The city is situated on a plateau falling in a series of terraces to the lake at the foot of Pfänder mountain. It is a junction of the arterial roads from the Rhine valley to the German Alpine foothills, with cruise ship services on Lake Constance.
Bregenz, Chalcography by Caspar Merian, about 1650
The first settlements date from 1500 BC. Celtic tribe named Brigantii is mentioned by Strabo as a sub-tribe in these region of the Alps. In the 5th century BC, the Celts settled at Brigantion, which was one of their most heavily fortified locations. After battles in 15 BC, the Romans conquered Brigantion and the city became a Roman camp. It was conferred the status of a municipality (Brigantium) around 50 AD and was the seat of the Roman admiralty for Lake Constance. In 259/60 Brigantium was destroyed by the Alemanni, a Germanic people who settled in the area in around 450.
From 610 to 612 St. Columbanus and Saint Gall worked as missionaries in Bregenz. From 917 the castle served as a residence of the Udalrichinger (ruling dynasty of Vorarlberg), who called themselves Counts of Bregenz. The house died out around 1150. The son of the first Ulrich was Saint Gebhard, born in 947. He became Bishop of Konstanz and was later known as the patron of the pregnant women. In around 1170 Hugo of Tübingen (Montfort) founded a town settlement (first documented mention in 1249), enlarged in the 13th and 14th century and from 1650 to 1652.
The city was sold in 1451 and in 1523 to the Habsburgs and continued under Austrian rule, with a brief occupation by Swedish forces under Carl Gustaf Wrangel during the 30 Years' War, until the 19th century. Bregenz was under Bavarian rule from 1805 to 1814. From 1842 to 1850, the harbour on Lake Constance was built. In 1883 and from 1889–1891 the harbour was enlarged, and Austrian ship service was set up in 1884. Rail communication has existed since 1872 and since 1884 across the Arlberg massif. Since then, the town has extended to the surrounding countryside. Since 1726, Bregenz has been the main seat of Austrian administration in Vorarlberg (Obervogtei, in 1786 Kreisamt, since 1861 seat of the Landtag, since 1918 seat of the Landeshauptmann). Rieden-Vorkloster and Fluh were incorporated into Bregenz in 1919 and in 1946, respectively. The town was bombarded in 1945, and 72 houses were destroyed.
Landmarks buildings of Bregenz include Martins Tower, St. Gallus Church, the Art House, the Post Office Building, and the Lake Promenade. A well known meeting point for local philosophers, politicians, writers and musicians.
Upper town: (oldest part, remains from the 13th and 16th centuries, town walls still standing), old town hall (1662); the Martinsturm is considered the landmark of Bregenz (late Roman core, chapel with frescos from 1362, from 1599 to 1601 a storey was added, biggest Baroque bulb-shaped steeple in Central Europe, houses the Museum of Military History); Gothic parish church of St. Gall (the Roman-Romanesque foundations date from before 1380, rebuilt around 1480, from 1737 to 1938 altered by F. A. Beer in Baroque style); Herz-Jesu parish church (1905–1908).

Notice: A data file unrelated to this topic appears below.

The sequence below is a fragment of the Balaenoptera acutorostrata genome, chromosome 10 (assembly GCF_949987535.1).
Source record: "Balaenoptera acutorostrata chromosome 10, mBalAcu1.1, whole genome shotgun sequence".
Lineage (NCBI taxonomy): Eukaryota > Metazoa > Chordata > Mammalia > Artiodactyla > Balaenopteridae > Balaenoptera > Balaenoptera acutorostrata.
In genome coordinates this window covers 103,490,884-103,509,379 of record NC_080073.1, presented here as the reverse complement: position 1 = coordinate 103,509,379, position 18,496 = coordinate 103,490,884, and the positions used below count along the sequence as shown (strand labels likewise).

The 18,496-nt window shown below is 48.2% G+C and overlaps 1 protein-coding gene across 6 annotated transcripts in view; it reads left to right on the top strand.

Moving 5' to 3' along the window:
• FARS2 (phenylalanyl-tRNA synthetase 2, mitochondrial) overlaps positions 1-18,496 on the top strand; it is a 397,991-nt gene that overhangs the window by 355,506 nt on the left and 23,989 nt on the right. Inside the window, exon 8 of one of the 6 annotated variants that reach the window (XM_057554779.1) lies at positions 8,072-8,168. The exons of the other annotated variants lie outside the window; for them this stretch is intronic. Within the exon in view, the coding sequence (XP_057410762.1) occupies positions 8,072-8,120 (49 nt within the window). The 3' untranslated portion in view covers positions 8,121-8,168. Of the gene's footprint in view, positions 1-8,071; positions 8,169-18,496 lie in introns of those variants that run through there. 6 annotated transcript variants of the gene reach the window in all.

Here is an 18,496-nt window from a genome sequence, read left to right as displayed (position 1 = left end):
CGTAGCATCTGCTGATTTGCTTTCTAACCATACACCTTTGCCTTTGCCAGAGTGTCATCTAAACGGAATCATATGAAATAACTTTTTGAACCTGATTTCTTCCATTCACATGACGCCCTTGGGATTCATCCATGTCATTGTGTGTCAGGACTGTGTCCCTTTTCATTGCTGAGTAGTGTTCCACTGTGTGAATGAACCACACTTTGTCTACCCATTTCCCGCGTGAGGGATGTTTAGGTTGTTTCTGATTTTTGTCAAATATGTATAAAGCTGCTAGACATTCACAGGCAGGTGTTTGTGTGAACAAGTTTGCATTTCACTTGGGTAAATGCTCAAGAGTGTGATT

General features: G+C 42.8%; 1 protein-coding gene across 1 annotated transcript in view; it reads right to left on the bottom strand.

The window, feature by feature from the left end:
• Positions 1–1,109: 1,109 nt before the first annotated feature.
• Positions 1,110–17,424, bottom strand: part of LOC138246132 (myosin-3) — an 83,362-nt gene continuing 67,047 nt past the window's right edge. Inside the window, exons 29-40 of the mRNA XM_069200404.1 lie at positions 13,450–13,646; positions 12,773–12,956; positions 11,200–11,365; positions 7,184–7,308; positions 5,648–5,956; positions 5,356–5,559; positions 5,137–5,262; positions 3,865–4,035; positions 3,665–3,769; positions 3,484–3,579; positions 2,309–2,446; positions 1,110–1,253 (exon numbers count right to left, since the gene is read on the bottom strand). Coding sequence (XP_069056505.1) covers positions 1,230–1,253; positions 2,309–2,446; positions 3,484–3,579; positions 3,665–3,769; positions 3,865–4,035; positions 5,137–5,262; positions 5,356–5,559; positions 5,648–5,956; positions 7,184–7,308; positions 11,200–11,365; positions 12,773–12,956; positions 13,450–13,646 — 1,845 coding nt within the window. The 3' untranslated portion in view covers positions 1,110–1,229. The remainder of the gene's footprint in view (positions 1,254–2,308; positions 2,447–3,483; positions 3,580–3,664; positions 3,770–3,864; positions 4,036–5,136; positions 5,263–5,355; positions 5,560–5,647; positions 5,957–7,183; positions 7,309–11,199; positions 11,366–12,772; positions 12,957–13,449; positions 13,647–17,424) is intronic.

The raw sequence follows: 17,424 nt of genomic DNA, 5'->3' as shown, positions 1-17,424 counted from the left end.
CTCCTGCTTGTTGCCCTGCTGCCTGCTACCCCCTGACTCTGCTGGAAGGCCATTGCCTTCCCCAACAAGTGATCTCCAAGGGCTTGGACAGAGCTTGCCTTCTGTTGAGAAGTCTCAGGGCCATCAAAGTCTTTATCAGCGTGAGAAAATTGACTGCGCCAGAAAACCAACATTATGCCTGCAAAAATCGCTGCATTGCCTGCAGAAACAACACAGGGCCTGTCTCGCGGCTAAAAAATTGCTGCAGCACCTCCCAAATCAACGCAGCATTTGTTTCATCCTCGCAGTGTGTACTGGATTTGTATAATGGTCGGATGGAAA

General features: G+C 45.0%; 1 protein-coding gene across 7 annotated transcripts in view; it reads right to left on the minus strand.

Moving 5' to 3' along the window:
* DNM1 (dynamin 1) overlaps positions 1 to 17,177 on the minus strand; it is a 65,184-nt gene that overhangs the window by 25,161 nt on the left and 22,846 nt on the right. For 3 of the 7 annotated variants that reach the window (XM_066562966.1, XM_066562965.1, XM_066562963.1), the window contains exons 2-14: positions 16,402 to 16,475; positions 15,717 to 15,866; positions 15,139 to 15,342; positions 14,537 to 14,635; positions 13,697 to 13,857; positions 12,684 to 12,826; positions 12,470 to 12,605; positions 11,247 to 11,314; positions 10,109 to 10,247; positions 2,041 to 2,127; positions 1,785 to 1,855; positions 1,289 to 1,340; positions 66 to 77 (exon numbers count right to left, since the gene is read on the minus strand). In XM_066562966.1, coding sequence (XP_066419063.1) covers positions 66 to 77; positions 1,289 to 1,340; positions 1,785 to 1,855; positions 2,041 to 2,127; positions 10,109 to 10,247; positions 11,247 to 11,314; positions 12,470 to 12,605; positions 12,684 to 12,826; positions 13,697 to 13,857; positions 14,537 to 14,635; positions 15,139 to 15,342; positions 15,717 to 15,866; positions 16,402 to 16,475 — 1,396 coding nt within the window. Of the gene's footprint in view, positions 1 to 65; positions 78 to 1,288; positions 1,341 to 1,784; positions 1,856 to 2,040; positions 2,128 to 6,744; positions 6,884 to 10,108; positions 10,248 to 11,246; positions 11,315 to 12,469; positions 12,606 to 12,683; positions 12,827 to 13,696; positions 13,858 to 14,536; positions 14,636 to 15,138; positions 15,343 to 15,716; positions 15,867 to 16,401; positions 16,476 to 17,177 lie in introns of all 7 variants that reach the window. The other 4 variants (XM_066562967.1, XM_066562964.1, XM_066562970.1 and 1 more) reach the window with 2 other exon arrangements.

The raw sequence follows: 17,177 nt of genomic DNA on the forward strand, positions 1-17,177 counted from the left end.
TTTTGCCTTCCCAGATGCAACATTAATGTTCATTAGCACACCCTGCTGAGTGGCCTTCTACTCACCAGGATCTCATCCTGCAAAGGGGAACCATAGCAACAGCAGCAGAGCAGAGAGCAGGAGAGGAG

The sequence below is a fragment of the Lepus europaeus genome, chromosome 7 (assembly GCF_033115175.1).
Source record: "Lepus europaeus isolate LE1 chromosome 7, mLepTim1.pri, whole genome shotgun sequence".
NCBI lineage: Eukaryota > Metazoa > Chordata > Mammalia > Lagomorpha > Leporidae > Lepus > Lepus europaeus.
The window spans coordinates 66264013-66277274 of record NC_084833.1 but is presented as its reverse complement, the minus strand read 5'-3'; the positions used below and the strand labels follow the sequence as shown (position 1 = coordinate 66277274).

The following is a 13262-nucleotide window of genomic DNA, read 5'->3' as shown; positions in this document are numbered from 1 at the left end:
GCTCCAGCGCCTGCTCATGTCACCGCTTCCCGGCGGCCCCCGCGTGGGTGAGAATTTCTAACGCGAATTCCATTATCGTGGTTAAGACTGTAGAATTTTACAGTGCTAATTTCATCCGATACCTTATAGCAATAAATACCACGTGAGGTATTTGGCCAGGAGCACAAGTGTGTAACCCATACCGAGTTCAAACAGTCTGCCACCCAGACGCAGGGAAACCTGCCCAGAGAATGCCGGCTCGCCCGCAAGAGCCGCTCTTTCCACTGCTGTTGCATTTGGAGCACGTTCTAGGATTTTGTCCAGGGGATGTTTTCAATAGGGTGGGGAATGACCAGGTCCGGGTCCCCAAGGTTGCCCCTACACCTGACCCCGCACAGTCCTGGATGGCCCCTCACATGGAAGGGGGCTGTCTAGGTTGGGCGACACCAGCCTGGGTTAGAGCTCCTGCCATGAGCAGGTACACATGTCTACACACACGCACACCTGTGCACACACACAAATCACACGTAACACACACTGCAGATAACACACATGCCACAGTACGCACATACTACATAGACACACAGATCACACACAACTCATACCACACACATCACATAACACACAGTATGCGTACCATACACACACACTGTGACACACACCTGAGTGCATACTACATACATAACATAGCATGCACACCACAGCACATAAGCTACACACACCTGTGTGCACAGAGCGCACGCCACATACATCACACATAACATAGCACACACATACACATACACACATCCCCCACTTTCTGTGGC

Lower town: town hall built in 1686 (façade from 1898) Gothic Seekapelle, Landhaus (built from 1973 to 1982 by W. Holzbauer), the former Kornhausmarkt (built from 1838 to 1940, altered from 1951 to 1955) now houses a theatre, Protestant church of the Sacred Cross (1862–1864), Parish church, church of St. Kolumban (1962–1966), Kunsthaus Bregenz (1991–1997), Tourismushaus tourist centre (1994–1998). District of Vorkloster: Maria Hilf parish church (1925–1931, C. Holzmeister, interior from 1980) and Cistercian monastery of Mehrerau. On the Gebhardsberg rock, remains of the fortress of Hohenbregenz (destroyed by the Swedes in 1647).
Government: Bregenz is the seat of the Vorarlberg provincial government (Landtag), home of most provincial authorities (e.g. school supervisor, police headquarters), department of human resources development (AMS), the police headquarters for the province of Vorarlberg, Office for Environmental Protection, Chamber of Labour, Economics Chamber, Chamber of Agriculture, Chamber of Pharmacists, military regional headquarters, military garrison, one of the main hospitals of the province (Landeskrankenhaus) as well as a sanatorium, farmers' health and social insurance office, VLV (Mutual Fire Insurance Institute).
Schools and the arts: Four Gymnasium secondary schools, commercial college (HAK), technical college (HTL), upper secondary business schools (Höhere Lehranstalt für wirtschaftliche Berufe), three Berufsschulen vocational schools, crafts colleges, Academy of Social Sciences, nursing school; adult education centre, school boarding houses, provincial archives, provincial library, provincial museum, Kunsthaus Bregenz (modern arts centre), Künstlerhaus art centre, Thurn und Taxis Palace, five monasteries, Heimatwerk (autonomous institution fostering the manufacturing of traditional craft products, etc.), various newspapers.
Public facilities: Festival and Congress centre, Theater am Kornmarkt, casino, harbour for sailing boats and yachts, cable car up the Pfänder mountain.
Economic structure: 14,769 employed people in 1991. It is mainly dominated by small businesses in the service, trade and industry sectors: textile industry (Wolford AG), iron-fittings manufacturer (Julius Blum GmbH), glass processing and machine construction. The airline InterSky, which was the biggest privately owned Airline in Austria, had its headquarters in Bregenz. Bi-seasonal tourism, a major attraction is the Bregenz Festival (since 1946, floating stage since 1949, modernised in 1979, Festival and Congress Hall in 1980), winter sports at the Pfänder mountain.